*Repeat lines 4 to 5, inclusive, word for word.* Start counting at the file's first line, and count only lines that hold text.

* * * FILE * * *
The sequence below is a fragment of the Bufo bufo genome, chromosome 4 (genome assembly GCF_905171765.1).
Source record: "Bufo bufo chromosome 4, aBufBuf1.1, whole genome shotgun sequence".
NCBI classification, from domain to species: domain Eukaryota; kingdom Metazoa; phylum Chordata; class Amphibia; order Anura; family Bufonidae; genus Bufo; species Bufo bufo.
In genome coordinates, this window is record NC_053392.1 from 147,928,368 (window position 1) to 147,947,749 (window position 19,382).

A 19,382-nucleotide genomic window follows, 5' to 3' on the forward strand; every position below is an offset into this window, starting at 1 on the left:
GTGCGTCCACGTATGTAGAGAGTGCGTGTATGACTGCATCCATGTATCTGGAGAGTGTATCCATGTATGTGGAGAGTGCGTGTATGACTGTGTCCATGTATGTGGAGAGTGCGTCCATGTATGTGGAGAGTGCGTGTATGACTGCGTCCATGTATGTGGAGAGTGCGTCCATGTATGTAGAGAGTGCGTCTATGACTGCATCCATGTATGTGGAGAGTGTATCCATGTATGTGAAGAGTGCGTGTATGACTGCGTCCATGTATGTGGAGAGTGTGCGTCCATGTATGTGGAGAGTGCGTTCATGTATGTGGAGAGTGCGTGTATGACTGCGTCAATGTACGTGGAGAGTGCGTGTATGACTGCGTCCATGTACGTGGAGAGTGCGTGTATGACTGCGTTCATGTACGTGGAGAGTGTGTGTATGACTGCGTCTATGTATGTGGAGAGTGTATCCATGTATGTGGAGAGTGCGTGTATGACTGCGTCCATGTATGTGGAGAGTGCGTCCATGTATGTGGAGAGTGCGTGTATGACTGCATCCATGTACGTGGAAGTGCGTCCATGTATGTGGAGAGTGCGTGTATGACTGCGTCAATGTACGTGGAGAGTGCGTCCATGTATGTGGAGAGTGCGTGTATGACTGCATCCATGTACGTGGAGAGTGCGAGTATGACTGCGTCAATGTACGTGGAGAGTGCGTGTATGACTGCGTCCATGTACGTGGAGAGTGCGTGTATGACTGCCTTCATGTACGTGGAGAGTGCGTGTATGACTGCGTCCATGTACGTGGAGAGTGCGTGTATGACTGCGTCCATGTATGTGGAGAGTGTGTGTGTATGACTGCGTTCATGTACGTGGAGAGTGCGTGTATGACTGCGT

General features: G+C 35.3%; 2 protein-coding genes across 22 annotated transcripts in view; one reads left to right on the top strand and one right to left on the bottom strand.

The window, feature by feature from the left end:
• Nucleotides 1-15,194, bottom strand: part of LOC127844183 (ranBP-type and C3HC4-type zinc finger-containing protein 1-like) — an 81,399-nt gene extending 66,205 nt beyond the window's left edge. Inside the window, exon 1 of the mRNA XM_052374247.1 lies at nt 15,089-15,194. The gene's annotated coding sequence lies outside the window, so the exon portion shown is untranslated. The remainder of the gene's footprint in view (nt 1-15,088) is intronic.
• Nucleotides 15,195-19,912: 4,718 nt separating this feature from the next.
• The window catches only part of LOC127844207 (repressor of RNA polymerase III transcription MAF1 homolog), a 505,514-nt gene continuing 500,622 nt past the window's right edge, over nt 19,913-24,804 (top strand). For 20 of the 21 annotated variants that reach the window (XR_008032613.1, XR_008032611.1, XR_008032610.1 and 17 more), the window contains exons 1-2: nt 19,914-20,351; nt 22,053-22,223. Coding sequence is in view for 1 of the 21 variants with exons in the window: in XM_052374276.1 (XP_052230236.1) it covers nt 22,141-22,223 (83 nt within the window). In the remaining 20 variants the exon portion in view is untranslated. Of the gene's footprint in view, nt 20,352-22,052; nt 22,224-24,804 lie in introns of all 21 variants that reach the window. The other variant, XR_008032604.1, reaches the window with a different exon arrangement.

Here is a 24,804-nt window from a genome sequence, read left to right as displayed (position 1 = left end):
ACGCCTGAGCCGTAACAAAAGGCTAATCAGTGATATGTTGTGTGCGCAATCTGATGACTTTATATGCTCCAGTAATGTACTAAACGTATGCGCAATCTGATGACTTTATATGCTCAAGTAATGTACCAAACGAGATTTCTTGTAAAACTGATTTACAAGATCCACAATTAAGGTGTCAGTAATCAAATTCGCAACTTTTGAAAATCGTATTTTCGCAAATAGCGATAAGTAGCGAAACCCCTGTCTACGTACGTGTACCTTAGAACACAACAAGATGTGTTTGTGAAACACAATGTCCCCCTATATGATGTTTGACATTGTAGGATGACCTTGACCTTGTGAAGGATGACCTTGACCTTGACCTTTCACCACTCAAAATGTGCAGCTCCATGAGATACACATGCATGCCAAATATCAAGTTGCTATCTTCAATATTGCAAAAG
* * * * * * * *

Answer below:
In genome coordinates, this window is record NC_053392.1 from 147,928,368 (window position 1) to 147,947,749 (window position 19,382).

A 19,382-nucleotide genomic window follows, 5' to 3' on the forward strand; every position below is an offset into this window, starting at 1 on the left: